In April 2015, Tom and I met with a social worker at our adoption agency for our very first meeting. By the end of it we had a long list of books to read, forums to join, and the recommendation of a single blog to follow. That blog was Sally Donovan’s.
The post was about self-care and it terrified me. In the first paragraph I read the text: “I collapsed into a mess of shattered nerves, frustration, anger and something like grief”. Oh my goodness! The writer had clearly experienced something terrible but as I read on I noticed a lightness in the writing that was actually full of hope. And it had me transfixed.
It was through reading Sally’s blog that led me to the Adoption Social which led me to all the other blogs I now read on a weekly basis. They often tell of the trials and tribulations of being an adoptive parent but somehow they too are always hopeful.
Reading these blogs is what made me think about writing my own in order to keep track of our adoption journey. And it was at this point that I started using Twitter as a way of connecting with the people whose blogs I was reading but also to let those same people know about mine.
I have used Twitter for work for years but have always kept that account completely professional and tweets were either directly about my work or those in my field. My new account was about me and the adoption process, and if I wanted to bitch about a late train, show off about an event I was at, or just share what I was feeling this was the place to do it. Having said that, I do try to keep those type of tweets to a minimum – who wants to be confronted with my *screaming* tweets at South West trains? And no-one likes a show off. However, over the last eight months, I’ve been continually amazed at how the vast majority of people I follow on Twitter are so open, caring and thoughtful – which in turn has encouraged me to do the same.
At times it’s been a strange experience for me. Complete strangers have tweeted about awful experiences and I have wanted to reach out to them but my natural British reserve has often stopped me. It’s the same if I see someone crying in the street – I want to ask if they’re OK but am worried about how they’ll respond. On the odd occasion when I have offered to help a crying person they’ve looked at me like I was mad. On Twitter, however, when I have offered a comment or thought it’s been greeted with thanks and appreciation, which has enabled me to do it more often.
For all the benefits of social media there are, unfortunately, also many downsides. Tom and I have a ban on using social media when we’re at home together in the evening. It’s all too easy to get carried away whatsapping, tweeting and facebooking and before you realise it, an entire night has gone. There are also the security risks both to ourselves and our future children - one of the reasons I’ve decided to remain anonymous. It’s the anonymity that allows me to be so open but also allows people to think it’s OK to say what they want without impunity.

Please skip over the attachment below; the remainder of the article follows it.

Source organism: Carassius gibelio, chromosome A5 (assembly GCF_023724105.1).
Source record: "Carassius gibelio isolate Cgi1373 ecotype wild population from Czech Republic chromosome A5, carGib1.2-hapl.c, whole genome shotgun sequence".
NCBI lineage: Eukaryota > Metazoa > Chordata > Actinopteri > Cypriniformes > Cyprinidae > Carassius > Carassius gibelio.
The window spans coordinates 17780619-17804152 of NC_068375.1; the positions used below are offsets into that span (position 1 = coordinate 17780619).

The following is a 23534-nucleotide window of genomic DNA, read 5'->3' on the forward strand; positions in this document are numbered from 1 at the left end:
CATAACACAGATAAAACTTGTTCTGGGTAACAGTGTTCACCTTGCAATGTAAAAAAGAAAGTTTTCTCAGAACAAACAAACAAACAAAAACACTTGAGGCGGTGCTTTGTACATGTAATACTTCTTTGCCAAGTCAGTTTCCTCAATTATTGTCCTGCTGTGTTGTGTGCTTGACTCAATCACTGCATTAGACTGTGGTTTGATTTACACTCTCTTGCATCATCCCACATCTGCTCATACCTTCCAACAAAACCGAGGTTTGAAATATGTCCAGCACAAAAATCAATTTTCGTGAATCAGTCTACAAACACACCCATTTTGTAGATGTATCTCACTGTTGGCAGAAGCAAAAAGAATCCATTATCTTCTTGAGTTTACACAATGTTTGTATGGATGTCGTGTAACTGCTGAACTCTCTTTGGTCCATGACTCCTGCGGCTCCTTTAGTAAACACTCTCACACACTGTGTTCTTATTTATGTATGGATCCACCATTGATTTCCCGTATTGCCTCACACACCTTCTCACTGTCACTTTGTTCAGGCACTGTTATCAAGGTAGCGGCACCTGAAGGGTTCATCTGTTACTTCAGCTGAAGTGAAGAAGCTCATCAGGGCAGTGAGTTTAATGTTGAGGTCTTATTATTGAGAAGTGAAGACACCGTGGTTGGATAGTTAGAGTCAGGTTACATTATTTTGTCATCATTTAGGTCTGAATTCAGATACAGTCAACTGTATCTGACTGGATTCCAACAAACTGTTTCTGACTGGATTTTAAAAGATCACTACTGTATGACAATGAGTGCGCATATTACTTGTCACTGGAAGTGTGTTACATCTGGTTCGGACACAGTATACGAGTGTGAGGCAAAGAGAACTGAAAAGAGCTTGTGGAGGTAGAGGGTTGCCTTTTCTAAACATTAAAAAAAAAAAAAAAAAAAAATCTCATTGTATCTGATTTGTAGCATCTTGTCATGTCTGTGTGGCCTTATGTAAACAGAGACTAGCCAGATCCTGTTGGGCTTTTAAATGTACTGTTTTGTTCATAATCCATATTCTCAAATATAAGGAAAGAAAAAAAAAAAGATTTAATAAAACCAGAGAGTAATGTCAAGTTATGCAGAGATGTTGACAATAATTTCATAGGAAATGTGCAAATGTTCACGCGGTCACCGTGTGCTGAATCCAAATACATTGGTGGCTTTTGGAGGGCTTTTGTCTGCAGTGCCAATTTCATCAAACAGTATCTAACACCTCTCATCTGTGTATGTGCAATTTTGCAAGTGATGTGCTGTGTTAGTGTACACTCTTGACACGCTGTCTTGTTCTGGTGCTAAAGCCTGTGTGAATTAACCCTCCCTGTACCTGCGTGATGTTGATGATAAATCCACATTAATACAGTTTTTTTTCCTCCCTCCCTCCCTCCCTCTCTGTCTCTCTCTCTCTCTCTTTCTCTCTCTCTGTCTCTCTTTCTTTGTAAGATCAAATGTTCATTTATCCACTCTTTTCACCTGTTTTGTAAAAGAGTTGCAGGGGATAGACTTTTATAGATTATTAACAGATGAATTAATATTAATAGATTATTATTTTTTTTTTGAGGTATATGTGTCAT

A few weeks ago someone I follow on Twitter posted a tweet about their yet-to-be adopted child. A flurry of responses followed from people all giving their own points of view, but an hour later it felt like the original tweeter was being ‘attacked’ for a decision she had made, knowing all the facts, and in consultation with her social worker. A very final tweet from her did manage to stop any further comments but you got the sense she was exhausted from it all – I know I was.
It did amuse me that the very next day the same tweeter replied to a post of mine in an incredibly insensitive way. I’m sure she didn’t mean it to sound the way it did, but it just goes to show how careful you have to be when we rattle something off without a second thought.
Our agency recently organised a training event on the theme of social media and adoption, which I attended. It was a really informative night and I came away with some great tips and ideas about how to protect young people from the dangers of social media. These include:
Of course all of this is dependent on the age of your children. What is right for little Johnny isn’t necessarily right for little Tommy too.
So I wonder how I’ll use social media and blogs in the future after our children are placed with us. Will I have the time or inclination to continue my blog? I certainly hope so. Will I ask for advice and guidance on Twitter and Facebook? Almost certainly. Will I tweet every thought and emotion? Who knows.
But what I do know is that social media is here to stay whether we like it or not, and it’s up to each of us to use it as we see fit – both for us individually and for our families.
How do you use social media? Is it a lifeline or a straitjacket?
My husband and I have adopted two wonderful children. Duckling is 5 and Gosling, her little brother, is 3. I'll be keeping track of our journey here...